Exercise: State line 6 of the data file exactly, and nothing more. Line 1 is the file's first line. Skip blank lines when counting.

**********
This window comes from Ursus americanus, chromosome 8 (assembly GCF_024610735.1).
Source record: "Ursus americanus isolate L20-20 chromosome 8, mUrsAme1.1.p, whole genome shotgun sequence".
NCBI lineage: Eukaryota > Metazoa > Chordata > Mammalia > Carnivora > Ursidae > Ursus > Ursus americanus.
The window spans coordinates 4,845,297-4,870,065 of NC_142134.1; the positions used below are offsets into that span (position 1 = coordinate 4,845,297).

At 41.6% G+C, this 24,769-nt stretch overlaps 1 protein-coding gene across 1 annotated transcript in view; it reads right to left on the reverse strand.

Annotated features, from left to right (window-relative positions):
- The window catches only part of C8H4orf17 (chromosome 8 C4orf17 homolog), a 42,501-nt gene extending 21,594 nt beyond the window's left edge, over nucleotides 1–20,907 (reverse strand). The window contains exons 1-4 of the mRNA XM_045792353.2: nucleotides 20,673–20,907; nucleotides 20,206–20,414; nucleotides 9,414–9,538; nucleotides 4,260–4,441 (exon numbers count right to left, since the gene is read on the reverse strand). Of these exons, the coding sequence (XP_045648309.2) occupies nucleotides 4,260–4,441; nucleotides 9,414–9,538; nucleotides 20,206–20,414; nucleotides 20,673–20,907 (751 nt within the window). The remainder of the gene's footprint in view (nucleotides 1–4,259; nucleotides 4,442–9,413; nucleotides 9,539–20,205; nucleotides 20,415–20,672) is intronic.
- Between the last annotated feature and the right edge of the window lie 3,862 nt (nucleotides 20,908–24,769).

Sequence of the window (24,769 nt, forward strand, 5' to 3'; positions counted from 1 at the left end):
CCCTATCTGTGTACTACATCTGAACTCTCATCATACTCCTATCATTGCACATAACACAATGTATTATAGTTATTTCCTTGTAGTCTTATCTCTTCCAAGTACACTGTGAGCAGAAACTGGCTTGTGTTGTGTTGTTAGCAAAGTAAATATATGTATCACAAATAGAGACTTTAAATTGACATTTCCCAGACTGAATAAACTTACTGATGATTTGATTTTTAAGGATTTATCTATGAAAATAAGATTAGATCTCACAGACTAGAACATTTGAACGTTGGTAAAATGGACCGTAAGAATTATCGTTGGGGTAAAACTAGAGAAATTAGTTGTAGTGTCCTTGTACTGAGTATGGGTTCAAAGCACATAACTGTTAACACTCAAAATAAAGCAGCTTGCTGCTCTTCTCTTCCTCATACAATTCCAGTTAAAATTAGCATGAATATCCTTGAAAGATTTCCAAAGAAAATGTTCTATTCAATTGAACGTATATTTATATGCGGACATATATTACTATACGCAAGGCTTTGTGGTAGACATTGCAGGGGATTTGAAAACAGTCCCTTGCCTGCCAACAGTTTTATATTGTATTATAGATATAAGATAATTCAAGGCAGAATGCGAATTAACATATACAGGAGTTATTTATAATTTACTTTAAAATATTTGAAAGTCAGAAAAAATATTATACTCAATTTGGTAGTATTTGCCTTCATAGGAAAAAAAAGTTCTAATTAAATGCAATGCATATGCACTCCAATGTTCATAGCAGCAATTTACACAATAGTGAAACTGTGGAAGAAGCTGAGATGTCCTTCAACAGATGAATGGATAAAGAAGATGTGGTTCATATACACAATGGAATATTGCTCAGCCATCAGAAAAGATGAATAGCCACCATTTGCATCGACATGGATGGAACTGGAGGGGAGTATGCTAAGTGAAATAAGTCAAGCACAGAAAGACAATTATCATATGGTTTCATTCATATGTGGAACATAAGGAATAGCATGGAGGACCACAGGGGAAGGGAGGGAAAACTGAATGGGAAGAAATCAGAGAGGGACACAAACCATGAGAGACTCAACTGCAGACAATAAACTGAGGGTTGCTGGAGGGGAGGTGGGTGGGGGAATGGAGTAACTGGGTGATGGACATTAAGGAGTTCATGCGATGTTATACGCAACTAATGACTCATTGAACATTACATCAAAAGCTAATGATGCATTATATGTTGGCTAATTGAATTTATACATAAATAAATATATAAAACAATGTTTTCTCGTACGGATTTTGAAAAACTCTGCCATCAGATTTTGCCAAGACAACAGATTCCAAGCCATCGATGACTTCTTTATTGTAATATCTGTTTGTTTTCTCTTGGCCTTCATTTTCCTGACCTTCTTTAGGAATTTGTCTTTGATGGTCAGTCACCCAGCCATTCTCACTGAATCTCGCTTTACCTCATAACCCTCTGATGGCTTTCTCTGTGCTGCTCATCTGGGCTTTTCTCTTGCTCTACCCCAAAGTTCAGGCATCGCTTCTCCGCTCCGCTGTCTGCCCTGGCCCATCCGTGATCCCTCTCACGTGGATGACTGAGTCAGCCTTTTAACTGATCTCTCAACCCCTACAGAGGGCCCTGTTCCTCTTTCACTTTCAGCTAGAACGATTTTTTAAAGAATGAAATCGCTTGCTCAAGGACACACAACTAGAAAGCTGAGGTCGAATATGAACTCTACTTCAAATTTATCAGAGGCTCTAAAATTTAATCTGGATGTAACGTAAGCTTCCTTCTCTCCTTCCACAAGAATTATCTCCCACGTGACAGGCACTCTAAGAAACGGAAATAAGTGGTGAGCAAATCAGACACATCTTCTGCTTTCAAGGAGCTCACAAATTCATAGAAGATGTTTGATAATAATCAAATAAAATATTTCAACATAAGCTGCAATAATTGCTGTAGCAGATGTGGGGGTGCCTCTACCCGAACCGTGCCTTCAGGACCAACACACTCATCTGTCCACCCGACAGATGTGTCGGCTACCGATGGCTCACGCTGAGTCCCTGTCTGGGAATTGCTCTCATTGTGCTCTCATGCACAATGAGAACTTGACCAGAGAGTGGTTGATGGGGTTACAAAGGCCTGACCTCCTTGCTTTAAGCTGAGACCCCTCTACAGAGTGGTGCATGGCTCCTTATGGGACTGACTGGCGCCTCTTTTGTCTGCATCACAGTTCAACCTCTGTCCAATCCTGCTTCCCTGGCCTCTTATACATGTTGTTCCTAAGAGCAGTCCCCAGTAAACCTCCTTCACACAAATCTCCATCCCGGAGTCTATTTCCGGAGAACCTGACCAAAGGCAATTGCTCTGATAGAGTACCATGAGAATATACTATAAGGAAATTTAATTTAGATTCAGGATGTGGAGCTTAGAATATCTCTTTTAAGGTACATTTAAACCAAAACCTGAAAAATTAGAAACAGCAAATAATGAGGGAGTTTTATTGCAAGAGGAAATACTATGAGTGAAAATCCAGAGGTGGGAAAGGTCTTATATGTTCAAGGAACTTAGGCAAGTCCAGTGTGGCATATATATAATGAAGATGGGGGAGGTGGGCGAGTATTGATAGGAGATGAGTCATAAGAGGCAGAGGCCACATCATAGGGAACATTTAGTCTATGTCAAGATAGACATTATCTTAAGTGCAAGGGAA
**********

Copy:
Annotated features, from left to right (window-relative positions):